IoT plays a critical role in several ways, starting with the ability to quantify inanimate and animate objects to build a real-time data matrix of the world. From the environment and natural resources to buildings, cars, cities, homes and people, IoT will generate incredible volume, variety and velocity of data. That data will then feed the neural networks to understand patterns and create probabilistic predictions of future scenarios. That, in turn, will inform businesses, governments, and other organizations to make real-time, fact-based decisions that drive up optimization, productivity and efficiency while squeezing out cost and mitigating potential risks.
In addition to the symbiotic relationship between IoT and AI, the shift to distributed and decentralized computing networks is also driving the move to a fully connected world. For example, the long-established television paradigm of distributing network-created content to the masses via broadcast and cable is rapidly giving way to real-time streaming and user-generated content in a many-to-many distribution model. In the world of computing and data, we are seeing a similar shift from centralized (on premise servers, data centers, cloud) to decentralized. Not only is data being generated on decentralized IoT, it is also being stored and processed locally (wild fog).
Specialized AI chips are enabling decentralized machines and gadgets to run AI algorithms locally without ever needing to make API calls (Lambda functions to AWS) or roundtrips to process, store or disseminate. Meanwhile, wireless sensor networks are now being used to access distributed computational power, memory, storage, bandwidth and features of edge devices to perform jobs. All of which has huge implications for telecomm business models, cloud computing giants, privacy, data ownership and security. Working in unison, IoT, AI and blockchain will create a hyper-connected world that where every action and inaction will be quantified down to the iota. Think the Matrix – minus the human batteries.
Beyond: The Future of Humanity
According to Scott, the fourth and subsequent industrial revolutions will be both good and bad, depending on which segment of the population you belong to.
Advances in technology are about driving down costs. Over time, everything from genome sequencing to hard drive costs shrink to a tiny fraction of what they used to be. This benefits society by providing a much larger benefit for the same relative purchasing power, allowing us to consume more and enjoy more leisure as productivity frees up more time and resources. Impending technology disruptions will also create unimaginable new industries and jobs that we can't begin to fathom today. Who would have thought a decade ago that Snapchat, an AR photo filter/chat app, would be worth billions while employing engineers to create AR filters for selfies?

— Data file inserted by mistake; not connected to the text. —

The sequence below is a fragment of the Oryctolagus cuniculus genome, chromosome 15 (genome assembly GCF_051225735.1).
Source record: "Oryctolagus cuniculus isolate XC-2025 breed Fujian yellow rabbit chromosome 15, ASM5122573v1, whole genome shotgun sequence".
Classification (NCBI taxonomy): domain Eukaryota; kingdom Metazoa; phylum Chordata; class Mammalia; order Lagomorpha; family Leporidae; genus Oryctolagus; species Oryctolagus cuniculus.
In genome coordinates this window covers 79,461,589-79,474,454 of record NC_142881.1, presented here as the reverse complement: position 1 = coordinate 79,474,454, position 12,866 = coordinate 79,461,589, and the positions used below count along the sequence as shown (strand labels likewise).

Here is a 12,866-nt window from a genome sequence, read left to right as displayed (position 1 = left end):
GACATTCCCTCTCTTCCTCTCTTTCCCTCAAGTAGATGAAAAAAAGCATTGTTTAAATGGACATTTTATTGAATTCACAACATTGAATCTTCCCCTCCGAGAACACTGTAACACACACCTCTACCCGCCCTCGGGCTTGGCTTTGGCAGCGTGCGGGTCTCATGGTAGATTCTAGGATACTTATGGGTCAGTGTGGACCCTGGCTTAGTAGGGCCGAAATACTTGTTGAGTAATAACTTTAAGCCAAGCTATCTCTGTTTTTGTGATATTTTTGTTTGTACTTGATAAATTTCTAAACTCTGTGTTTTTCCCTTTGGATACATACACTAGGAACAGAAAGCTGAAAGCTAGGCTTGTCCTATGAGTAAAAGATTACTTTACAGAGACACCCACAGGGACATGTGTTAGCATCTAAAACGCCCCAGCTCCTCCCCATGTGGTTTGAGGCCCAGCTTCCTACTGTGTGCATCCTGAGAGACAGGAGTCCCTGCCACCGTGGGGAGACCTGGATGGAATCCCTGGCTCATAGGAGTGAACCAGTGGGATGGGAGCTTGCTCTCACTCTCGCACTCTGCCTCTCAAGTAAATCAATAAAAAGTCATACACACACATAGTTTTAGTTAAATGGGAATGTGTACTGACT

But there are always two sides to every story. In this case, the imminent net job loss from artificial intelligence, robotics and the fourth industrial revolution is already impacting income inequality, leading to a rise in populism and nationalism around the globe. AI-driven cyber-physical automation is expected to displace 50% to 80% of the human workforce by 2030. As the pace of convergence of exponential technologies reaches a near-vertical slope, the trend of human displacement is unstoppable.
For the structurally unemployed and underemployed, this portends a bleak future with limited options. Only those with highly specialized Ph.Ds. in fields that create, train and maintain AI, robotic and advanced scientific and technical systems may have a place in the world of hyper-automation. Furthermore, as AI continues to master new niches, it will amass a superset of capabilities that will not only replace tasks but holistic job functions. Sooner than we can imagine, no senior executive, policymaker or subject matter expert will be safe.
A bleak picture, perhaps. But in his second book, “The Human Race: How Humans Can Survive in the Robotic Age,” Scott offers hope by proposing a vastly different, out-of-the-box solution called the Human Currency. A global economy and a cryptocurrency based on human-to-human empathy services, Human Currency will build the needed resiliency and sustainability into the system to ensure the viability of the human race for centuries to come.
Without question, the future will look very different from today. In the meantime, you can count on Tenna for cost-effective asset management solutions that will help your business will thrive in tomorrow’s industrial world.